US Q3 GDP rose by 2.8%, improving over the Q2 pace of 2.5%

07 November 2013 14:15  [Source: ICIS news]

US Q3 GDP rose by 2.8%, improving over the Q2 pace of 2.5%WASHINGTON (ICIS)--The US economy expanded in the third quarter at an annual pace of 2.8%, the Commerce Department said on Thursday, marking a slight but definite improvement from the 2.5% growth rate seen in the second quarter this year.

In its first estimate of third-quarter gross domestic product (GDP) growth, the department said that the pace of expansion was accelerated by increased consumer spending, more home building and sales, gains in exports, business investment and spending by state and local governments.

Those improvements were offset somewhat, said the report, by a decline in federal government spending during the quarter and an increase in US imports of foreign goods. Imports are counted as a negative in the calculation of GDP.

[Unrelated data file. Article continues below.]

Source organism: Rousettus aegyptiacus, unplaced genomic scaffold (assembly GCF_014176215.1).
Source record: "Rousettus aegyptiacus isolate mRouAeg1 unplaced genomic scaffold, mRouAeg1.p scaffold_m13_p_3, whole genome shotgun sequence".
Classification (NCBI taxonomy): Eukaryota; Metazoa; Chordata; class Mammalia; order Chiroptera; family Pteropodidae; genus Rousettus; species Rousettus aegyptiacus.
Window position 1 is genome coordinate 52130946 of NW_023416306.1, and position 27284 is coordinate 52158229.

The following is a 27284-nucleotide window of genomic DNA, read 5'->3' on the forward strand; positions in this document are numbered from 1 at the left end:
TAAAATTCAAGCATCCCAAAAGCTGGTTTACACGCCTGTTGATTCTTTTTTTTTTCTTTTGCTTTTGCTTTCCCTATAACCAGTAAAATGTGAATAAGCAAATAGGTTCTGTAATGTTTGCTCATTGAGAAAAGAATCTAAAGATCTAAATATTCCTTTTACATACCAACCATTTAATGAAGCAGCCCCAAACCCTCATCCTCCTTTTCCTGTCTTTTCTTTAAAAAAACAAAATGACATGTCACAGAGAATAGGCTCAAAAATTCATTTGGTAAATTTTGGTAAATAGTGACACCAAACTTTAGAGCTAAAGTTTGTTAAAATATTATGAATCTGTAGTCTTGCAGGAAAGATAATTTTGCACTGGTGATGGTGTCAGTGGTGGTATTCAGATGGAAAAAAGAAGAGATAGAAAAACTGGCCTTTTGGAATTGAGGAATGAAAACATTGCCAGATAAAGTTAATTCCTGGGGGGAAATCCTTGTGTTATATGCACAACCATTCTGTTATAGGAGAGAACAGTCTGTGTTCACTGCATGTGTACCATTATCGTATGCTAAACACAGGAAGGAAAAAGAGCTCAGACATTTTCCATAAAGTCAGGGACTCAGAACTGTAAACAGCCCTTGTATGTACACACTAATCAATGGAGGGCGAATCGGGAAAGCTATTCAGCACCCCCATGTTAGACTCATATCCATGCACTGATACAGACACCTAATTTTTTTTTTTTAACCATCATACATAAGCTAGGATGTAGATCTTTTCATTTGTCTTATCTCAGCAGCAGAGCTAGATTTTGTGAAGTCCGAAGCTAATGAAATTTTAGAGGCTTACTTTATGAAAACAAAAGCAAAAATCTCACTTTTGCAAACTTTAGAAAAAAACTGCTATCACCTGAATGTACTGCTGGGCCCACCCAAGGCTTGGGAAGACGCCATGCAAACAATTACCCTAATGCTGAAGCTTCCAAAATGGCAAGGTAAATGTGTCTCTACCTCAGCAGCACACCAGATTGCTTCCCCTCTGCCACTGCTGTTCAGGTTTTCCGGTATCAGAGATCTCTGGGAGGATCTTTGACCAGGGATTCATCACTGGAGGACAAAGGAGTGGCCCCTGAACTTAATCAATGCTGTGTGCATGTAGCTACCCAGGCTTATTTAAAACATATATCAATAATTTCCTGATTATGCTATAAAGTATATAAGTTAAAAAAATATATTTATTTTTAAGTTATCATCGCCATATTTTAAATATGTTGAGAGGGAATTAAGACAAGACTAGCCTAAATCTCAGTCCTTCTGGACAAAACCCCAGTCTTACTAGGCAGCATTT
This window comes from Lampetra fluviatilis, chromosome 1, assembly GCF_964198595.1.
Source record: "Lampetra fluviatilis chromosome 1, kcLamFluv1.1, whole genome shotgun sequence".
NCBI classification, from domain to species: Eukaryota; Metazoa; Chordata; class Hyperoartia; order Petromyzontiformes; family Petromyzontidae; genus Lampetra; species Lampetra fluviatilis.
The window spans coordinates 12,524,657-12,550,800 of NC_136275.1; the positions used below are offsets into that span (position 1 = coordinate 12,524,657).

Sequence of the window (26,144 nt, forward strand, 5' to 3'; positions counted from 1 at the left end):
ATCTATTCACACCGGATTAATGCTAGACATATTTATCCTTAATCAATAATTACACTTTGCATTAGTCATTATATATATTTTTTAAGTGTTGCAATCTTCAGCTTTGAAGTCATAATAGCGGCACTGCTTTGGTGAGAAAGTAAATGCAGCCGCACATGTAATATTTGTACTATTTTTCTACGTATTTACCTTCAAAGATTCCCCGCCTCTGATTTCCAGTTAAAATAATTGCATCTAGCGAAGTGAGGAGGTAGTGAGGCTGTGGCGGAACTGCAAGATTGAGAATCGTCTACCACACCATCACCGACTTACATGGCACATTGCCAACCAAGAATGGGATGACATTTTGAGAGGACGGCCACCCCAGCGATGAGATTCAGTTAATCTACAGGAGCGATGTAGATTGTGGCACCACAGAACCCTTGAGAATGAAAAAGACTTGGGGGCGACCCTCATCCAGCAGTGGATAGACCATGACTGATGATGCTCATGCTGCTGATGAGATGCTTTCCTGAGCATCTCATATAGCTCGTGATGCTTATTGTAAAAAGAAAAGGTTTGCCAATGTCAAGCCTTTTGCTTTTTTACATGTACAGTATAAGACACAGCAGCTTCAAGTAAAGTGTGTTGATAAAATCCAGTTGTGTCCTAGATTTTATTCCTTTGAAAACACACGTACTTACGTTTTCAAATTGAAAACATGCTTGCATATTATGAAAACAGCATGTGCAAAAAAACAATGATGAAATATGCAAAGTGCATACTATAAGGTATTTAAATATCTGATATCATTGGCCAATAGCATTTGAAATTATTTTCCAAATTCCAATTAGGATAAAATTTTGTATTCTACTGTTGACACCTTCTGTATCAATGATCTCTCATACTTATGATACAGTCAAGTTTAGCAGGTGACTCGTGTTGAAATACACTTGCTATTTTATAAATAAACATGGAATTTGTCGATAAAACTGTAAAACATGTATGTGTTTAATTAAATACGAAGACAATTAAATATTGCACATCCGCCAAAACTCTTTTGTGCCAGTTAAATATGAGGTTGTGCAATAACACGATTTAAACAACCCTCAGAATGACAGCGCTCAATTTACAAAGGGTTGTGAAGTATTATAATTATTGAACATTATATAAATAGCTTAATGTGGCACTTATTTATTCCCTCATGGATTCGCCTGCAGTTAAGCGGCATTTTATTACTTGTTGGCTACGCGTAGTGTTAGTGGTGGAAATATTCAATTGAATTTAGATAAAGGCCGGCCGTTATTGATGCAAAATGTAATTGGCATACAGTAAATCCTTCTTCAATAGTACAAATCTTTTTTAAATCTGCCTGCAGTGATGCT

The third-quarter GDP improvement suggests that the US recovery is continuing to make slow but sure advances.

The third-quarter performance is especially positive compared with the anaemic first-quarter GDP growth rate of only 1.1%.

When that mediocre first-quarter performance is balanced with improving numbers in the second and third quarters - pulling down the overall average - economists are forecasting that full-year US GDP growth this year will be only 1.9% but then reach normal trend growth of 3% or better in 2014.

While the third quarter did generate more growth for the economy, it also showed a significant boost in prices, according to the department.

The report says that prices paid by US consumers in the third quarter rose by 1.8% compared with the slim 0.2% gain in prices seen in the second quarter.

Excluding prices for the more volatile foods and fuels categories, the price index for gross domestic purchases rose by 1.5% in the third quarter, the report said, a stronger gain than the 0.8% core index advance in the second quarter.

Paul Hodges studies key influences shaping the chemical industry in Chemicals and the Economy


By: Joe Kamalick
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